Long before most Canadians ever saw a Chinese person, they heard from travellers, traders, diplomats, and missionaries of a country suffering from uprisings and wars, corruption and vice, intellectual stagnancy, and huge overpopulation. Such images influenced Canada’s immigration policy toward Chinese that began with the imposition of a head tax in 1886 and became an exclusionary policy in 1923. The perceived inability of weak and divided Chinese governments to regulate emigration thwarted Canadian efforts to devise less humiliating methods of restricting immigration. Sympathy for China in its war against Japan after July 1937 boosted China’s image in Canada. That, along with greater concern in Canada for human rights, contributed to the beginning of an easing of restrictions on Chinese immigration in 1947. For humanitarian reasons, after the formation of the People’s Republic of China in 1949, Canada admitted a handful of refugees. An estimated 11,000 Chinese entered Canada illegally during the first decade of the PRC. By the 1960s, China was a world power and a significant market for Canadian products. Thus, when Canada reformed its immigration policies it judged potential Chinese immigrants, along with others, more on their skills than on their country of origin.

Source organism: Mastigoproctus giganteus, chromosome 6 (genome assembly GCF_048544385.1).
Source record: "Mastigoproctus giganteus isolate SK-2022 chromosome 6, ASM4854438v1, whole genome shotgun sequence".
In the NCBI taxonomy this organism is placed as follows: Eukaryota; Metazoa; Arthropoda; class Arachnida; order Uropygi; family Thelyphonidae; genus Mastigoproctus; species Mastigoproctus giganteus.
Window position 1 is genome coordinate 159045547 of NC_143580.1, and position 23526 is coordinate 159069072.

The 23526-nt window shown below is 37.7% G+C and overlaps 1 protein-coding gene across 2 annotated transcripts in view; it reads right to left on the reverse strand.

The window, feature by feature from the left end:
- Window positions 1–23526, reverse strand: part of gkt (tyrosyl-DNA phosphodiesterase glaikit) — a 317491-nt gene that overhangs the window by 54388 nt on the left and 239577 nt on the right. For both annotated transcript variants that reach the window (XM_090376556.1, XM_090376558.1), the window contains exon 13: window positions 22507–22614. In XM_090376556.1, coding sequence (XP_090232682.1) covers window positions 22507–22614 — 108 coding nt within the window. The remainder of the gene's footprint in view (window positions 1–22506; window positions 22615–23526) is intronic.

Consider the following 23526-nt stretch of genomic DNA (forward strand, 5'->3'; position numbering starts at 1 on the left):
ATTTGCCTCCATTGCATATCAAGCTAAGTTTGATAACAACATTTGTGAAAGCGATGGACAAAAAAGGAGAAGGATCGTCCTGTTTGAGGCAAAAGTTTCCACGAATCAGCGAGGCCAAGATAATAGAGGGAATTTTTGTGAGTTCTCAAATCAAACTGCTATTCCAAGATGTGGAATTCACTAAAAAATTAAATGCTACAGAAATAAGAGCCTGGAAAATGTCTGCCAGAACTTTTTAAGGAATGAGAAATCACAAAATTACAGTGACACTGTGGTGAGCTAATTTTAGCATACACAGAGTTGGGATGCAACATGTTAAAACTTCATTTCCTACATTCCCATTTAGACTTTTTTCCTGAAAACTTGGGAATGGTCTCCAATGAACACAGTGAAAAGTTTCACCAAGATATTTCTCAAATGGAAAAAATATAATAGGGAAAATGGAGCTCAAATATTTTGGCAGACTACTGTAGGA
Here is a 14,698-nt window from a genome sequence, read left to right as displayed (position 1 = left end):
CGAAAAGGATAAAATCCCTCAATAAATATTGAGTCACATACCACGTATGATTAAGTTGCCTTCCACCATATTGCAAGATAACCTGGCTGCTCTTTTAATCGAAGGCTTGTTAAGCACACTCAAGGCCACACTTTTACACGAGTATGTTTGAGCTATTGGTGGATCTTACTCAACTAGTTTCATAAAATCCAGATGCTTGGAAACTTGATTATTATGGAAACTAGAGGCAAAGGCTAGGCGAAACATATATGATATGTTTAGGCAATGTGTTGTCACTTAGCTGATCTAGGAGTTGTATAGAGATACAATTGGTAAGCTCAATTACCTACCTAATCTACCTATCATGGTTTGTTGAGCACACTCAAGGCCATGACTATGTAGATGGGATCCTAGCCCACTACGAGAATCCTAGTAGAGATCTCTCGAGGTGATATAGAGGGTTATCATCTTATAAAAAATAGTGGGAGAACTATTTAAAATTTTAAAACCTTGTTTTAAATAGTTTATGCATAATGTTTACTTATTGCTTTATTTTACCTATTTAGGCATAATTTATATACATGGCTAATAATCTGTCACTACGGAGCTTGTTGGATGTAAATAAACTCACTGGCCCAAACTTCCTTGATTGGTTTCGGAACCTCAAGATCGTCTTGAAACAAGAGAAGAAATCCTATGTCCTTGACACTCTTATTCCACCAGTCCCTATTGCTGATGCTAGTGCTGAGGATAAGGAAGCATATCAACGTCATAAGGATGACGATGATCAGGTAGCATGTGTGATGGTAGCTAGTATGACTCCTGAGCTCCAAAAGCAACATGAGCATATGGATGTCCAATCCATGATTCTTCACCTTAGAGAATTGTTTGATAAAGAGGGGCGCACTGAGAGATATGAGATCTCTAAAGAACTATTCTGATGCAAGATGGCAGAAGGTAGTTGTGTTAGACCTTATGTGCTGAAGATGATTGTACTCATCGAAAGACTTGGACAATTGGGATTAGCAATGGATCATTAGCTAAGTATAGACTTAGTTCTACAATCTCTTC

DawsonKing192-97; John D. Meehan Chasing the Dragon in Shanghai: Canada’s Early Relations with China 1858-1952 (Vancouver UBC Press 2011) 30. Unless otherwise noted this account draws from King’s Diary “Mission to the Orient” vols. 2 and 3; King to Laurier 6 June 1910 no. 13399ff W. L. M. King Papers LAC; King to Cole 3 July 1911 no. 15223-4 ibid.; Province 26 July 1911.
R. L. Borden Diary 19 June1913LAC; Robertson to Mitchell 29 June 1914 vol. 40 Robert L. Borden Papers ibid.; Chinese Times 29 Sept. 1914.
J. A. G. RobertsModern China: An Illustrated History (Phoenix Mill, UK: Sutton1998) 148; China unsuccessfully protested that a British Columbia law to prohibit Chinese from employing white women and the action of the Victoria School Board in sending Chinese children to segregated schools affronted China’s dignity and prejudiced good will. Yang Shu Wen to Oliver 4 Apr. 1919 and Kichang Sun to Vancouver City Council 17 Apr. 1919 copies in vol. 74 Vancouver City Council Correspondence City of Vancouver Archives; Timothy J. Stanley Contesting White Supremacy: School Segregation Anti-Racism and the Making of Chinese Canadians (Vancouver: UBC Press 2010) 39-40. Sao-ke Alfred Sze to Curzon 22 Nov. 1920 vol. 181 RG25A2 Department of External Affairs Records (hereafter cited as DEAR) LAC; Victoria Daily Times 8 Feb.1921; Oliver to Koliang Yih 14 Apr. 1920 Oliver to lieutenant-governor 21 Feb. 1921 Premiers’ Official Correspondence British Columbia Archives (hereafter cited as BCA); Vancouver Daily World 29 Mar. 1920. After the consul and local Chinese protested an amendment in 1924 deleted specific references to the Chinese and protected women from employment in any situation with undesirable “moral conditions” Lo Chong to King 3 Dec. 1924 no. 83528ff King Papers; External to Chinese consul general draft n.d. vol. 727 RG25D1 LAC.
Oliver to Nichol 10 Apr.1922MfC10692 DIMM; HCD 8 May 1922 1509-77.
Edgar Wickberg ed.From China to Canada: A History of the Chinese Community in Canada (Toronto: McClelland and Stewart1982) 157-58. The Immigration Department believed that most Chinese registered by the 1926 deadline. Jolliffe to Neill 21 Jan. 1930 MfC10264 DIMM.